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RE: associative array not looking like I thought it would

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From:
David Gray
Date:
April 26, 2002 09:09
Subject:
RE: associative array not looking like I thought it would
Message ID:
000601c1ed3c$99c575c0$7800a8c0@3b2.com
> This was all written by a vendor and I am trying to learn 
> PERL to modify what they did.  When you say I must print it 
> explicitly, what exactly do you mean?

You have to _sort_ it explicitly. In Timothy's example, he was sorting
the hash alphabetically based on the keys. The keys function returns a
temporary array which contains the ...*dramatic pause*... keys of the
hash, which are then sorted alphabetically and used to access the hash.

Perl internally optimizes and re-orders hashes, so if you want them to
be in the same order they were inserted in, consider using an array of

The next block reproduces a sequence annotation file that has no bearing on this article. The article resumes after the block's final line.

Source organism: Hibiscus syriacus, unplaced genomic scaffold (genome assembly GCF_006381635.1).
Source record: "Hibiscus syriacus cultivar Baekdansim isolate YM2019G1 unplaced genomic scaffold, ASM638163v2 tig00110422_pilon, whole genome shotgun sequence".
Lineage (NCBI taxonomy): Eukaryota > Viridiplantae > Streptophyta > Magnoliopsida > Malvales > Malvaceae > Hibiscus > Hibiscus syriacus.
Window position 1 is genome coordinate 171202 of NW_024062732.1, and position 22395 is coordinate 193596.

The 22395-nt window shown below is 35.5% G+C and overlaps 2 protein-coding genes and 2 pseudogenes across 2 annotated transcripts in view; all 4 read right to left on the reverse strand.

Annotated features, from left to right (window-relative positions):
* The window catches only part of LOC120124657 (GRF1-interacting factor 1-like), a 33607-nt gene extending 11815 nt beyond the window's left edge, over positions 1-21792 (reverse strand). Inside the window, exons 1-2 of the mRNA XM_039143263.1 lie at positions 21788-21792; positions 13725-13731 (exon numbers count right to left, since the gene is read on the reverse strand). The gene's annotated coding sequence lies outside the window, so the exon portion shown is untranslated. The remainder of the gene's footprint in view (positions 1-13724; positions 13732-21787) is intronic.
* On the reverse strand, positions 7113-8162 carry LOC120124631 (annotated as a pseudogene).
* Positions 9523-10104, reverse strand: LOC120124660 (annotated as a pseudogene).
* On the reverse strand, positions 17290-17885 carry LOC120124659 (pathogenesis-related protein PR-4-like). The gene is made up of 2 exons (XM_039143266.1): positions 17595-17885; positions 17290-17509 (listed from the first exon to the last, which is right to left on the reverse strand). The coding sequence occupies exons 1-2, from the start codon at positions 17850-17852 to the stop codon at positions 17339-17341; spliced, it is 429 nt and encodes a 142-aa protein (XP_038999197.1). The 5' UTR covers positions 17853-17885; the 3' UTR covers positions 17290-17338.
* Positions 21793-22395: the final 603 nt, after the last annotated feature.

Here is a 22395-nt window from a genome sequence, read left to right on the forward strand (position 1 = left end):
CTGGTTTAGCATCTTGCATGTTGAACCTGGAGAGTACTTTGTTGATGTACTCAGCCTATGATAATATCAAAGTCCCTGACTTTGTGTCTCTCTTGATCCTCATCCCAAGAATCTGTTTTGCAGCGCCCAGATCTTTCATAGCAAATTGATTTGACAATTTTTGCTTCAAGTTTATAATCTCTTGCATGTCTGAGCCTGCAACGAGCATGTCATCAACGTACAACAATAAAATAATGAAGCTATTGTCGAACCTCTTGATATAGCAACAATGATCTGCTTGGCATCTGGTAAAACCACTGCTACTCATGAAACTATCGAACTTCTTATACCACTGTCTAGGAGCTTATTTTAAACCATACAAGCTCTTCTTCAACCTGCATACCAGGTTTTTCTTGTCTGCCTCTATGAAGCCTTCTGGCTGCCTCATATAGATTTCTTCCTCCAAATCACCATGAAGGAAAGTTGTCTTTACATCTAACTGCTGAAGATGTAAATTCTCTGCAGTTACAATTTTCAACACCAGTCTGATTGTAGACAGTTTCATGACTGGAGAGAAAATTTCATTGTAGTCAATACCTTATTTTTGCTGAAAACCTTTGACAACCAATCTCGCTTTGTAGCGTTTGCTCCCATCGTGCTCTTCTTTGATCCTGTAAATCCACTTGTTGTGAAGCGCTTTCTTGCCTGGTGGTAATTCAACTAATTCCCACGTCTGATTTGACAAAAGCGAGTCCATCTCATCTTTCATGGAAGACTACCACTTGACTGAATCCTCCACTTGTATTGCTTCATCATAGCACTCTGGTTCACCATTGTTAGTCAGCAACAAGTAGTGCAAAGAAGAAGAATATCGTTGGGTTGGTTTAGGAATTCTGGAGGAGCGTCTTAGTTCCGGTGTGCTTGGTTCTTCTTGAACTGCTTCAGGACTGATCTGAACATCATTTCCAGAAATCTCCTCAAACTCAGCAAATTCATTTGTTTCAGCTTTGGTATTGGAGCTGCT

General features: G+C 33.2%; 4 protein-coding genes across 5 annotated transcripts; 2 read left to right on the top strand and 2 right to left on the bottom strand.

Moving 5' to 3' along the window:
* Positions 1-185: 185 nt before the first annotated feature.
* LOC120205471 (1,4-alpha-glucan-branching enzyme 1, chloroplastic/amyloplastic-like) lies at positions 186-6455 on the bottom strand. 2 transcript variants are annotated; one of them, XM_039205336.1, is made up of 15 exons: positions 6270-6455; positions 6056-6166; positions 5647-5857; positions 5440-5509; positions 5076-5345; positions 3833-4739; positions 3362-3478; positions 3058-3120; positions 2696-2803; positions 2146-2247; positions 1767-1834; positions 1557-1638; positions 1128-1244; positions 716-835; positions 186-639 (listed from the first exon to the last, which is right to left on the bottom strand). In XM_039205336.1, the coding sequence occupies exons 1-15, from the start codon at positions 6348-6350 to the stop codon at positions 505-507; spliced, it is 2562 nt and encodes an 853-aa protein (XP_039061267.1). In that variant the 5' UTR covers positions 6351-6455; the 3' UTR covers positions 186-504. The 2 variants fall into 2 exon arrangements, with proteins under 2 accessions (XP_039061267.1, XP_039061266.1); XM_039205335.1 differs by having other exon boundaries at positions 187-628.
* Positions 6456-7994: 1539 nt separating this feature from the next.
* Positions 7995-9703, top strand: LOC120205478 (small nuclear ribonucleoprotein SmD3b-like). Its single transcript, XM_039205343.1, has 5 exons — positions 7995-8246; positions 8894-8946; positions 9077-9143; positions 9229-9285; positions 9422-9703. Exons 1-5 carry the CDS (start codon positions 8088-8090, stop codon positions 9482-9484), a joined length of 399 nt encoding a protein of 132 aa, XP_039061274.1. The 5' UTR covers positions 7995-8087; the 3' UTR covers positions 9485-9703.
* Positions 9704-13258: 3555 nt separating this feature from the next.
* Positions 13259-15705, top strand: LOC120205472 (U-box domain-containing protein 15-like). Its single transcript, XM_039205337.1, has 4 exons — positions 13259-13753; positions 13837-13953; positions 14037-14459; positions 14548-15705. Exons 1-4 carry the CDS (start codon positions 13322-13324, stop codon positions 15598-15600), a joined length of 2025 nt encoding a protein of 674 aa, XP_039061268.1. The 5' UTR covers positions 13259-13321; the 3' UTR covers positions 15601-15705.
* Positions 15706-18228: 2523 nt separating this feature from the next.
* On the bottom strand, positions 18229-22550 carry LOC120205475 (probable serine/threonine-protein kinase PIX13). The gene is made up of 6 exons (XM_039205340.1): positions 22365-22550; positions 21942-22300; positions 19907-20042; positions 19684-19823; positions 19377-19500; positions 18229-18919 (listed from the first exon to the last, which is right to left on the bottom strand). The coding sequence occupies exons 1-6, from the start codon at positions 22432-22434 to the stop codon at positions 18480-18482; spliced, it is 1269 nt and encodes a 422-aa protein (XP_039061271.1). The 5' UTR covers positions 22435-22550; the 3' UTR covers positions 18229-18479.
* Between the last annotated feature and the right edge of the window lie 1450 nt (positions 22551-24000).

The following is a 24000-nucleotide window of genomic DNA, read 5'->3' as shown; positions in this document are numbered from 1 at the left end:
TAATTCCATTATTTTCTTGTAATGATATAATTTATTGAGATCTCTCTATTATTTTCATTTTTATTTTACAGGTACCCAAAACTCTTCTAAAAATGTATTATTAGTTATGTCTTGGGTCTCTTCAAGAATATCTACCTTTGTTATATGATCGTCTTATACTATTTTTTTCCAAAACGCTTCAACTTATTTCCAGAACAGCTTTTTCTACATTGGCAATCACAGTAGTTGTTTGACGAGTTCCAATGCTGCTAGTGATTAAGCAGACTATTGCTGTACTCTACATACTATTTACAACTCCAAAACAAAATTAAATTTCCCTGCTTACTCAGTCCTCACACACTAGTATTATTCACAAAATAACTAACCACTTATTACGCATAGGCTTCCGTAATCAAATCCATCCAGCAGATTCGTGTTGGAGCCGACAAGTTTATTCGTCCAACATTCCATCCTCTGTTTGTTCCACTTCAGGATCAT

arrays, like so:

@Error=( [Error=>"[$ciTDF{'#errval_V'}]: $ciTDF{'#errtext_V'}"],
         ['Document Name'=>$ciTDF{'DOC_NAME_V'}],
         [Revision=>$ciTDF{'DOC_REV_V'}],
         [Desc=>"Issuing-could not index to vault"],
         [Notes=>"Clean Vault Log"] );

If you plan to do it this way, or if you're just curious, you should
read the perlreftut manpage by typing 'perldoc perlreftut' at the
command line. You can then access your variables like this:

$Error[2]->[0]; # access the first value
                # of the third element inserted


And print them sorted alphabetically by the first value like so:

foreach(sort {$a->[0] cmp $b->[0]} @Error) {
  print "'$_->[0]' => '$_->[1]'\n";
}

HTH,

 -dave



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